Queen Rania accessorises pretty pleated skirt and crisp white shirt with pale green accessories and the result is divine

The royal looked impossibly chic in pastel tones

queen rania of jordan
(Image credit: Getty Images)

Queen Rania of Jordan elevated her stunning pleated skirt and plain white shirt into a gorgeous outfit with the addition of pale green accessories and we're in love with the result!

Queen Rania has been making her case for timeless wardrobe classics recently, stepping out in elegant outfits that give her an effortlessly chic look. From her recent take on the timeless combo of a white button-up shirt and jeans to her stunning white and purple embroidered dress, simple silhouettes and basic pieces are proving to be some of her most relied-on clothing styles - but that doesn't mean her outfits are boring, far from it! 

For an engagement at The Office Business Centre in Jordan, the royal opted for a classic white button-up shirt and pleated midi skirt combo, taking the office dress code and absolutely nailing the perfect, chic work outfit. 

The shirt boasted some unique short sleeves, puffing up ever-so-slightly on the shoulders to create a stunning silhouette. Meanwhile, her pale blue midi skirt added a bright pop of colour into the look with the pleated fabric hanging delicately down to her ankles. 

The outfit itself is stunning but the styling of the look is what caught our attention. The addition of muted green accessories is what really pulls the whole outfit together and the colour choice is unexpected but works perfectly with the blue and white.

For accessories, Rania opted for a thin, pale green belt and matching handbag. When wearing a muted blue, pairing the outfit with green accessories might not be the first thought that comes to mind, but we're so glad Rania opted to do so!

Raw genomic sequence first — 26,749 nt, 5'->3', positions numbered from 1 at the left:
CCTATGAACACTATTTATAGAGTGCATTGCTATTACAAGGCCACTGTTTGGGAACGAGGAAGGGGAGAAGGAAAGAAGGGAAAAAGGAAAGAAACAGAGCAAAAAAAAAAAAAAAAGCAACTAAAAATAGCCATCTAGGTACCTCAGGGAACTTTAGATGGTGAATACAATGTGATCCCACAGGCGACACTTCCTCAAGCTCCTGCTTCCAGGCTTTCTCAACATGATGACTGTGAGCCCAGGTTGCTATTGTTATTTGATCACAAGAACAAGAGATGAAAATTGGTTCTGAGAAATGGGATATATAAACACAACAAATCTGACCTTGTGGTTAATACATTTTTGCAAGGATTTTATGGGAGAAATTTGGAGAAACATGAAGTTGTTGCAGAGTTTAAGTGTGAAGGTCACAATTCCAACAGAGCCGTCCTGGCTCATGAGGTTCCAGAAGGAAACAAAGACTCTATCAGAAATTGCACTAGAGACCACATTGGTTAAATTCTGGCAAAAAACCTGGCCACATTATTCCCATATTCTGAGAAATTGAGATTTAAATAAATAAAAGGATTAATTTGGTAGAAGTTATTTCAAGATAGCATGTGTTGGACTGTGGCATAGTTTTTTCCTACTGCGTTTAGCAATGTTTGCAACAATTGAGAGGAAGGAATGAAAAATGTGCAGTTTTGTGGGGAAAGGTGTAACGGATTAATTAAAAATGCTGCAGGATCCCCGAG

Ted Baker Green Saaman Leather Loop Buckle Belt | £40 ($49.88) Next

Ted Baker Green Saaman Leather Loop Buckle Belt | £40 ($49.88) Next

Made from 100% leather, you can trust this belt to hold up for a lifetime. Its muted colour makes it the perfect addition to any wardrobe, with the subtle hint of green allowing it to be paired perfectly with a variety of different outfits no matter the season. 

Double Buckle Teal Green Leather Jeans Belt | £15 ($18.70) Oliver Bonas

Double Buckle Teal Green Leather Jeans Belt | £15 ($18.70) Oliver Bonas

Made from teal green leather decorated with a snakeskin print, this belt brings a pop of colour to any outfit. 

The mint hue of the green compliments the tone of blue in just the right way to bring out the pastel colours and even works to make her crisp white shirt appear all the more bright. 

We've come to expect these unique takes on classic style from Rania and this look certainly doesn't disappoint. We saw the royal in another pastel look recently for King Charles III's Coronation back in May, where she chose a pastel yellow tone for her look and finished the outfit with a matching hat. 

The pastel tones are favourite for many royal women, with the soft hues invoking femininity and radiance while still making sure to present an interesting look to those watching on. By using pastels not only in her outfit but also through her accessories in varying tones, Rania's impeccable approach to styling keeps surprising and delighting royal fans across the globe. 

Throughout her life as a member of Jordan's royal family, Rania's fashion has evolved but retained many of the same core principles at the same time. She's always been a fan of a monochrome look and isn't afraid to change it up between opting for pops of colour or stepping out in a full neutral colour palette.

Charlie Elizabeth Culverhouse
Freelance news writer

Charlie Elizabeth Culverhouse is royal news and entertainment writer. She began her freelance journalism career after graduating from Nottingham Trent University with an MA in Magazine Journalism, receiving an NCTJ diploma, and earning a First Class BA (Hons) in Journalism at the British and Irish Modern Music Institute. She has also worked with Good To, BBC Good Food and The Independent.